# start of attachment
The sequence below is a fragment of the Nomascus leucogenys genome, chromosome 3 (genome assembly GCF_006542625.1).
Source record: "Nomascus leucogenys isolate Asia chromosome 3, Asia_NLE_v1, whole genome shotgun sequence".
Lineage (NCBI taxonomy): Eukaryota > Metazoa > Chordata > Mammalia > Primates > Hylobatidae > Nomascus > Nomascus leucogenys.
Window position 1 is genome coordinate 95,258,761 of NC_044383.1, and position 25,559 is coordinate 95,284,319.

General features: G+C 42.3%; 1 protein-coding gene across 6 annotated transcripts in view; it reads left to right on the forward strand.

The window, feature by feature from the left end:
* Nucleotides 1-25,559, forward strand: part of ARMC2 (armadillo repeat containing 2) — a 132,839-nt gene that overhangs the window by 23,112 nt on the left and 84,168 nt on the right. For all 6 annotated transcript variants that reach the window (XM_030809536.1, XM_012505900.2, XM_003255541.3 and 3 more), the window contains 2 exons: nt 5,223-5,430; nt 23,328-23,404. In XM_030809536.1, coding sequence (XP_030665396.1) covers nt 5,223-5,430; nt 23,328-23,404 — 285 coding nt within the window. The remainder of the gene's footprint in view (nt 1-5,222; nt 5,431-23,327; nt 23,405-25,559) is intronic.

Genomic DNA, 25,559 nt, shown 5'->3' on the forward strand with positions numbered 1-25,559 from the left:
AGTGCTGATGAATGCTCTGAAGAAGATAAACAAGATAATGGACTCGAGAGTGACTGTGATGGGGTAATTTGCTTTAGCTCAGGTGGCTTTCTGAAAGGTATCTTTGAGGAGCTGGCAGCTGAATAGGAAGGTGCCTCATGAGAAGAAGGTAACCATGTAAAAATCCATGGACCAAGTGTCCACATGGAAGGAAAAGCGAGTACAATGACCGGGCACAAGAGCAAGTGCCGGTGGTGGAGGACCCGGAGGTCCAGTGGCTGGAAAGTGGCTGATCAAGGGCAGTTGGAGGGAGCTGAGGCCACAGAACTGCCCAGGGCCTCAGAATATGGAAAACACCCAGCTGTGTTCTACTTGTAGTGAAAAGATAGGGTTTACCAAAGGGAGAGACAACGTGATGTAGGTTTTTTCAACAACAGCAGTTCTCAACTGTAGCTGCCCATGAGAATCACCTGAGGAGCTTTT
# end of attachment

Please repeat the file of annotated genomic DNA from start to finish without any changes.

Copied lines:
The sequence below is a fragment of the Nomascus leucogenys genome, chromosome 3 (genome assembly GCF_006542625.1).
Source record: "Nomascus leucogenys isolate Asia chromosome 3, Asia_NLE_v1, whole genome shotgun sequence".
Lineage (NCBI taxonomy): Eukaryota > Metazoa > Chordata > Mammalia > Primates > Hylobatidae > Nomascus > Nomascus leucogenys.
Window position 1 is genome coordinate 95,258,761 of NC_044383.1, and position 25,559 is coordinate 95,284,319.

General features: G+C 42.3%; 1 protein-coding gene across 6 annotated transcripts in view; it reads left to right on the forward strand.

The window, feature by feature from the left end:
* Nucleotides 1-25,559, forward strand: part of ARMC2 (armadillo repeat containing 2) — a 132,839-nt gene that overhangs the window by 23,112 nt on the left and 84,168 nt on the right. For all 6 annotated transcript variants that reach the window (XM_030809536.1, XM_012505900.2, XM_003255541.3 and 3 more), the window contains 2 exons: nt 5,223-5,430; nt 23,328-23,404. In XM_030809536.1, coding sequence (XP_030665396.1) covers nt 5,223-5,430; nt 23,328-23,404 — 285 coding nt within the window. The remainder of the gene's footprint in view (nt 1-5,222; nt 5,431-23,327; nt 23,405-25,559) is intronic.

Genomic DNA, 25,559 nt, shown 5'->3' on the forward strand with positions numbered 1-25,559 from the left:
AGTGCTGATGAATGCTCTGAAGAAGATAAACAAGATAATGGACTCGAGAGTGACTGTGATGGGGTAATTTGCTTTAGCTCAGGTGGCTTTCTGAAAGGTATCTTTGAGGAGCTGGCAGCTGAATAGGAAGGTGCCTCATGAGAAGAAGGTAACCATGTAAAAATCCATGGACCAAGTGTCCACATGGAAGGAAAAGCGAGTACAATGACCGGGCACAAGAGCAAGTGCCGGTGGTGGAGGACCCGGAGGTCCAGTGGCTGGAAAGTGGCTGATCAAGGGCAGTTGGAGGGAGCTGAGGCCACAGAACTGCCCAGGGCCTCAGAATATGGAAAACACCCAGCTGTGTTCTACTTGTAGTGAAAAGATAGGGTTTACCAAAGGGAGAGACAACGTGATGTAGGTTTTTTCAACAACAGCAGTTCTCAACTGTAGCTGCCCATGAGAATCACCTGAGGAGCTTTT